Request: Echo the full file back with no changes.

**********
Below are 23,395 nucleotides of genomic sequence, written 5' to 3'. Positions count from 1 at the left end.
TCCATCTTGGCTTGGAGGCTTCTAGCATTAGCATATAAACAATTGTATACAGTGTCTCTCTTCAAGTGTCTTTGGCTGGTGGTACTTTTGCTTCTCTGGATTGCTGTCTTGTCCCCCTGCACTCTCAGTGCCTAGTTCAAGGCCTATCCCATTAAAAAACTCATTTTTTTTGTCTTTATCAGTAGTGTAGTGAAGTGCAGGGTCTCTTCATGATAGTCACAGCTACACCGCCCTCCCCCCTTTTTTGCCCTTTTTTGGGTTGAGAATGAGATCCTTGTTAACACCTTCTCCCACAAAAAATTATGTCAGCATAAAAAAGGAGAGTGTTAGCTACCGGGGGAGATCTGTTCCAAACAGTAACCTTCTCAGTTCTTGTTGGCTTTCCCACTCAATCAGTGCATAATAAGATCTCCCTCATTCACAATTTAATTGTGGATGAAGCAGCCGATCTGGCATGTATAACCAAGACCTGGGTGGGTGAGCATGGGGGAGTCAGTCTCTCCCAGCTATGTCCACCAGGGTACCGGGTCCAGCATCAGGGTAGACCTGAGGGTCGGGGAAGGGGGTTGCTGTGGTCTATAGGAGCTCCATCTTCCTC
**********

Below are 23,395 nucleotides of genomic sequence, written 5' to 3'. Positions count from 1 at the left end.
TCCATCTTGGCTTGGAGGCTTCTAGCATTAGCATATAAACAATTGTATACAGTGTCTCTCTTCAAGTGTCTTTGGCTGGTGGTACTTTTGCTTCTCTGGATTGCTGTCTTGTCCCCCTGCACTCTCAGTGCCTAGTTCAAGGCCTATCCCATTAAAAAACTCATTTTTTTTGTCTTTATCAGTAGTGTAGTGAAGTGCAGGGTCTCTTCATGATAGTCACAGCTACACCGCCCTCCCCCCTTTTTTGCCCTTTTTTGGGTTGAGAATGAGATCCTTGTTAACACCTTCTCCCACAAAAAATTATGTCAGCATAAAAAAGGAGAGTGTTAGCTACCGGGGGAGATCTGTTCCAAACAGTAACCTTCTCAGTTCTTGTTGGCTTTCCCACTCAATCAGTGCATAATAAGATCTCCCTCATTCACAATTTAATTGTGGATGAAGCAGCCGATCTGGCATGTATAACCAAGACCTGGGTGGGTGAGCATGGGGGAGTCAGTCTCTCCCAGCTATGTCCACCAGGGTACCGGGTCCAGCATCAGGGTAGACCTGAGGGTCGGGGAAGGGGGTTGCTGTGGTCTATAGGAGCTCCATCTTCCTC